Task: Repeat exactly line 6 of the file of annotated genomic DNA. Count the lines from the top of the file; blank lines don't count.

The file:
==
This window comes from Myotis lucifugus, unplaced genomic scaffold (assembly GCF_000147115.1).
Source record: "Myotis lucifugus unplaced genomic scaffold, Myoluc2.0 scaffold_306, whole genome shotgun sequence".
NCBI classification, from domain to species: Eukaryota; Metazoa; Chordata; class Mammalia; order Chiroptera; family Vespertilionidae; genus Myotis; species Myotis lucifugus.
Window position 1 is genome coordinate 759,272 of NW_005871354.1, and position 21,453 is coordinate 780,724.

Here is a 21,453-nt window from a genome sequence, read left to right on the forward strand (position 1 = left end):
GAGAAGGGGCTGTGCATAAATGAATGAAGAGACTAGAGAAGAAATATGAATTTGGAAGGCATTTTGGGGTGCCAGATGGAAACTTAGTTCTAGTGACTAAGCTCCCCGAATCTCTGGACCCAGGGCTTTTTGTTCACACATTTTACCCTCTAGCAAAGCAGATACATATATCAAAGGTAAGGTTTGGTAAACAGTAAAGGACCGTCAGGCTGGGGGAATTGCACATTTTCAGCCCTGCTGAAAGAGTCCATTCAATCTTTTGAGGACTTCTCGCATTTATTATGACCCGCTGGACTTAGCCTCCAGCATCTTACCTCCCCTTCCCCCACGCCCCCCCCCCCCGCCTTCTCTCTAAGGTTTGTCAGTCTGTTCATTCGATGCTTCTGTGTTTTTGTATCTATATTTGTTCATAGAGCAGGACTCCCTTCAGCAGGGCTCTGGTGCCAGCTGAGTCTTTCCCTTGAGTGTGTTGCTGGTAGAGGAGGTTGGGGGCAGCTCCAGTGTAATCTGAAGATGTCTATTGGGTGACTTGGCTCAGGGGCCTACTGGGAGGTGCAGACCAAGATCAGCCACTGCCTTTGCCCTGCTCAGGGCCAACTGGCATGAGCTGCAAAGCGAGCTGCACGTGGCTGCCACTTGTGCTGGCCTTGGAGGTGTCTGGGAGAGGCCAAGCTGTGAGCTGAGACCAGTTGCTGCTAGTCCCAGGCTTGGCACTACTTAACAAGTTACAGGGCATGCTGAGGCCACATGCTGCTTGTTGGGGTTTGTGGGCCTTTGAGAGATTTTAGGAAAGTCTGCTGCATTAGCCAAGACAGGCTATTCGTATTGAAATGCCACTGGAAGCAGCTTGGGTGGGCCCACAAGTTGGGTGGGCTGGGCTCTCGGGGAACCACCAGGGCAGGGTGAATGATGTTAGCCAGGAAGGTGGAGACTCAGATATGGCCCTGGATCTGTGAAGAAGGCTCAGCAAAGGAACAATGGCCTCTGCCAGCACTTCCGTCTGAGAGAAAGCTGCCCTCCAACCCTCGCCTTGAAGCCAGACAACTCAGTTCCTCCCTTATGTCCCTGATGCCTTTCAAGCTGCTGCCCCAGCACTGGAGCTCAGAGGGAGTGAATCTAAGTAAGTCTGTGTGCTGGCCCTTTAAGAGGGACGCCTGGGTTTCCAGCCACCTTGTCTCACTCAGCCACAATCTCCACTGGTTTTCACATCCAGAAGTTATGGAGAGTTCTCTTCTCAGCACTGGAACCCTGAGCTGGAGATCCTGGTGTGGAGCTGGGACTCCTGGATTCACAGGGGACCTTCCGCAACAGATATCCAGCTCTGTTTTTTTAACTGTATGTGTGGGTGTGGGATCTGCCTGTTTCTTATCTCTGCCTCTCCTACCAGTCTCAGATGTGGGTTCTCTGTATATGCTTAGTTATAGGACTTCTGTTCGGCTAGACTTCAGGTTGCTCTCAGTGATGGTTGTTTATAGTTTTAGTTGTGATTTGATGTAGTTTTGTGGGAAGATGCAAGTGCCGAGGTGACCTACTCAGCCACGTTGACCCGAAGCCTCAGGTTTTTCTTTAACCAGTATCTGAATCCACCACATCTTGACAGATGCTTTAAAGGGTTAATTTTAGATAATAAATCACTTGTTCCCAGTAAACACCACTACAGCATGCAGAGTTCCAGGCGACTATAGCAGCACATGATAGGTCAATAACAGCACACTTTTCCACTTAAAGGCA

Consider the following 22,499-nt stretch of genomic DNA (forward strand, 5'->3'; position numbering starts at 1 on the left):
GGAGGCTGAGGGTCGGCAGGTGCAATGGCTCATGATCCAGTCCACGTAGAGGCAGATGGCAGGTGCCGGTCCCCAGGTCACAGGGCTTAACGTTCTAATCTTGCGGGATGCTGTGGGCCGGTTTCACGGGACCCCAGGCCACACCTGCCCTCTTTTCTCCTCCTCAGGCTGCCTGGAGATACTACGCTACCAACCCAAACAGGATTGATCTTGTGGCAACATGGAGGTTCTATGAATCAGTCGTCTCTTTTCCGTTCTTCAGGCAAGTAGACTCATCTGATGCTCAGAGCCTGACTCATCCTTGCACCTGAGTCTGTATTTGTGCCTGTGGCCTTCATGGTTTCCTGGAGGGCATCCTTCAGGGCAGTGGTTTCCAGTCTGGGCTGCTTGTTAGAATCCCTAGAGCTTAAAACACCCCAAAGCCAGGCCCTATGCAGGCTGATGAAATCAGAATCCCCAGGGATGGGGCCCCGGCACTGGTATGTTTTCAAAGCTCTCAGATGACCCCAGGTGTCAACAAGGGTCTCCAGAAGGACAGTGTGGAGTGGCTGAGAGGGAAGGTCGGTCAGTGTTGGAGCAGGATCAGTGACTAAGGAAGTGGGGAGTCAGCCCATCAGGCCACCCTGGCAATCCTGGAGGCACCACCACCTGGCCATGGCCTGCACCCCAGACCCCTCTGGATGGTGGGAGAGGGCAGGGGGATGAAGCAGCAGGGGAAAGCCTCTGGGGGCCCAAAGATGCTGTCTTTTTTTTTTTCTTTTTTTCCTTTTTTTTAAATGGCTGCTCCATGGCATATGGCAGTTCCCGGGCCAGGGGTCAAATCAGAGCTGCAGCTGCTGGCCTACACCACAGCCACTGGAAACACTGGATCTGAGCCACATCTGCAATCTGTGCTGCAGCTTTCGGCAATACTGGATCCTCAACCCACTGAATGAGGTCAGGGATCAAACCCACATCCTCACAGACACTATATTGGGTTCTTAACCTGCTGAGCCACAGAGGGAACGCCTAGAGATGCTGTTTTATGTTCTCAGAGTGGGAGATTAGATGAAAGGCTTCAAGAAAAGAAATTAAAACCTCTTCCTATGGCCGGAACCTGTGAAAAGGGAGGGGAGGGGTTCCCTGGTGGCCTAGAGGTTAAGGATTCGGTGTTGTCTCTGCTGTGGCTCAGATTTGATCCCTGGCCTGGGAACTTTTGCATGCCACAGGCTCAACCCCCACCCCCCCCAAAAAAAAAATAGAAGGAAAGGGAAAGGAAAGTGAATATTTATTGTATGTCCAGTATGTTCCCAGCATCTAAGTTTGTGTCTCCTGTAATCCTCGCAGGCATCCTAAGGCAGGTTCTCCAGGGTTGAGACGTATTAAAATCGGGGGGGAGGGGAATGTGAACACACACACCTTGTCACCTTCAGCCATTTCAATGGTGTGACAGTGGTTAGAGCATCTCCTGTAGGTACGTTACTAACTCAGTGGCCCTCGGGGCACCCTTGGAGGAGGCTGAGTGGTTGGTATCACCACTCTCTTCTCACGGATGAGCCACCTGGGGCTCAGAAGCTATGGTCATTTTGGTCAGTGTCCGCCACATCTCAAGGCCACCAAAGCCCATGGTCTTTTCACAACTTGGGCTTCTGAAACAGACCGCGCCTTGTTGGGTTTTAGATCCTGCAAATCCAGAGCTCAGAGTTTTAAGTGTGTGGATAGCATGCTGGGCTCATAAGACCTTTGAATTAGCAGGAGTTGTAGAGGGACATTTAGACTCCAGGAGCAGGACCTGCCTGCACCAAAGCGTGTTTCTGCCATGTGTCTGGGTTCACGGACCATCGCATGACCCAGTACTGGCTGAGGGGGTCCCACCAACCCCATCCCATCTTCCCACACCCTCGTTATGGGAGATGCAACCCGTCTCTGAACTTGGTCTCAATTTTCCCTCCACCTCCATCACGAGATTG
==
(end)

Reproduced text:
GAGAAGGGGCTGTGCATAAATGAATGAAGAGACTAGAGAAGAAATATGAATTTGGAAGGCATTTTGGGGTGCCAGATGGAAACTTAGTTCTAGTGACTAAGCTCCCCGAATCTCTGGACCCAGGGCTTTTTGTTCACACATTTTACCCTCTAGCAAAGCAGATACATATATCAAAGGTAAGGTTTGGTAAACAGTAAAGGACCGTCAGGCTGGGGGAATTGCACATTTTCAGCCCTGCTGAAAGAGTCCATTCAATCTTTTGAGGACTTCTCGCATTTATTATGACCCGCTGGACTTAGCCTCCAGCATCTTACCTCCCCTTCCCCCACGCCCCCCCCCCCCGCCTTCTCTCTAAGGTTTGTCAGTCTGTTCATTCGATGCTTCTGTGTTTTTGTATCTATATTTGTTCATAGAGCAGGACTCCCTTCAGCAGGGCTCTGGTGCCAGCTGAGTCTTTCCCTTGAGTGTGTTGCTGGTAGAGGAGGTTGGGGGCAGCTCCAGTGTAATCTGAAGATGTCTATTGGGTGACTTGGCTCAGGGGCCTACTGGGAGGTGCAGACCAAGATCAGCCACTGCCTTTGCCCTGCTCAGGGCCAACTGGCATGAGCTGCAAAGCGAGCTGCACGTGGCTGCCACTTGTGCTGGCCTTGGAGGTGTCTGGGAGAGGCCAAGCTGTGAGCTGAGACCAGTTGCTGCTAGTCCCAGGCTTGGCACTACTTAACAAGTTACAGGGCATGCTGAGGCCACATGCTGCTTGTTGGGGTTTGTGGGCCTTTGAGAGATTTTAGGAAAGTCTGCTGCATTAGCCAAGACAGGCTATTCGTATTGAAATGCCACTGGAAGCAGCTTGGGTGGGCCCACAAGTTGGGTGGGCTGGGCTCTCGGGGAACCACCAGGGCAGGGTGAATGATGTTAGCCAGGAAGGTGGAGACTCAGATATGGCCCTGGATCTGTGAAGAAGGCTCAGCAAAGGAACAATGGCCTCTGCCAGCACTTCCGTCTGAGAGAAAGCTGCCCTCCAACCCTCGCCTTGAAGCCAGACAACTCAGTTCCTCCCTTATGTCCCTGATGCCTTTCAAGCTGCTGCCCCAGCACTGGAGCTCAGAGGGAGTGAATCTAAGTAAGTCTGTGTGCTGGCCCTTTAAGAGGGACGCCTGGGTTTCCAGCCACCTTGTCTCACTCAGCCACAATCTCCACTGGTTTTCACATCCAGAAGTTATGGAGAGTTCTCTTCTCAGCACTGGAACCCTGAGCTGGAGATCCTGGTGTGGAGCTGGGACTCCTGGATTCACAGGGGACCTTCCGCAACAGATATCCAGCTCTGTTTTTTTAACTGTATGTGTGGGTGTGGGATCTGCCTGTTTCTTATCTCTGCCTCTCCTACCAGTCTCAGATGTGGGTTCTCTGTATATGCTTAGTTATAGGACTTCTGTTCGGCTAGACTTCAGGTTGCTCTCAGTGATGGTTGTTTATAGTTTTAGTTGTGATTTGATGTAGTTTTGTGGGAAGATGCAAGTGCCGAGGTGACCTACTCAGCCACGTTGACCCGAAGCCTCAGGTTTTTCTTTAACCAGTATCTGAATCCACCACATCTTGACAGATGCTTTAAAGGGTTAATTTTAGATAATAAATCACTTGTTCCCAGTAAACACCACTACAGCATGCAGAGTTCCAGGCGACTATAGCAGCACATGATAGGTCAATAACAGCACACTTTTCCACTTAAAGGCA